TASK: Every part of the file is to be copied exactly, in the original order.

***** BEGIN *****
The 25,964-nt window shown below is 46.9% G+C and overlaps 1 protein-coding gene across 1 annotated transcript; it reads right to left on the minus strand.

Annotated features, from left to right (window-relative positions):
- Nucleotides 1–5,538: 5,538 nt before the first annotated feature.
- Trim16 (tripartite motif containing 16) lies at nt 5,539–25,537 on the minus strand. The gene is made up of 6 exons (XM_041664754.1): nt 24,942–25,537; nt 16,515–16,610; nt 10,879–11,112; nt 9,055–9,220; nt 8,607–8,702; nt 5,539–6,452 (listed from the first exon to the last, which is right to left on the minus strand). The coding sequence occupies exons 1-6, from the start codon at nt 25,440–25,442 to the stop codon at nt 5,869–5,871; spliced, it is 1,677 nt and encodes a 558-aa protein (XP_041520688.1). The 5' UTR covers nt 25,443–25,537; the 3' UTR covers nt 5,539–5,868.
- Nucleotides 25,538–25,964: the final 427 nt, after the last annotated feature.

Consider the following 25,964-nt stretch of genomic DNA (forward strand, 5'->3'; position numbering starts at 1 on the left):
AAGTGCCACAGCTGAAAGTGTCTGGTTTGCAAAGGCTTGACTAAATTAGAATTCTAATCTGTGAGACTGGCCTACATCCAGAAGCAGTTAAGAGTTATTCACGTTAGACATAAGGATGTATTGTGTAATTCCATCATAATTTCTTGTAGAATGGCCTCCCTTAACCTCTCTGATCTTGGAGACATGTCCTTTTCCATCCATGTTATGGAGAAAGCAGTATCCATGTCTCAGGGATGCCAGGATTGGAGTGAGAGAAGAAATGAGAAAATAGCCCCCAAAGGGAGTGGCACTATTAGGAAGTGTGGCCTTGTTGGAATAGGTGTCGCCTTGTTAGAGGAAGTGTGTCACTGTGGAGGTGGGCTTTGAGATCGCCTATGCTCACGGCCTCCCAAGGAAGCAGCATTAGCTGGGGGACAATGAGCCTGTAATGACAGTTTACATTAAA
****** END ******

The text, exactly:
The 25,964-nt window shown below is 46.9% G+C and overlaps 1 protein-coding gene across 1 annotated transcript; it reads right to left on the minus strand.

Annotated features, from left to right (window-relative positions):
- Nucleotides 1–5,538: 5,538 nt before the first annotated feature.
- Trim16 (tripartite motif containing 16) lies at nt 5,539–25,537 on the minus strand. The gene is made up of 6 exons (XM_041664754.1): nt 24,942–25,537; nt 16,515–16,610; nt 10,879–11,112; nt 9,055–9,220; nt 8,607–8,702; nt 5,539–6,452 (listed from the first exon to the last, which is right to left on the minus strand). The coding sequence occupies exons 1-6, from the start codon at nt 25,440–25,442 to the stop codon at nt 5,869–5,871; spliced, it is 1,677 nt and encodes a 558-aa protein (XP_041520688.1). The 5' UTR covers nt 25,443–25,537; the 3' UTR covers nt 5,539–5,868.
- Nucleotides 25,538–25,964: the final 427 nt, after the last annotated feature.

Consider the following 25,964-nt stretch of genomic DNA (forward strand, 5'->3'; position numbering starts at 1 on the left):
AAGTGCCACAGCTGAAAGTGTCTGGTTTGCAAAGGCTTGACTAAATTAGAATTCTAATCTGTGAGACTGGCCTACATCCAGAAGCAGTTAAGAGTTATTCACGTTAGACATAAGGATGTATTGTGTAATTCCATCATAATTTCTTGTAGAATGGCCTCCCTTAACCTCTCTGATCTTGGAGACATGTCCTTTTCCATCCATGTTATGGAGAAAGCAGTATCCATGTCTCAGGGATGCCAGGATTGGAGTGAGAGAAGAAATGAGAAAATAGCCCCCAAAGGGAGTGGCACTATTAGGAAGTGTGGCCTTGTTGGAATAGGTGTCGCCTTGTTAGAGGAAGTGTGTCACTGTGGAGGTGGGCTTTGAGATCGCCTATGCTCACGGCCTCCCAAGGAAGCAGCATTAGCTGGGGGACAATGAGCCTGTAATGACAGTTTACATTAAA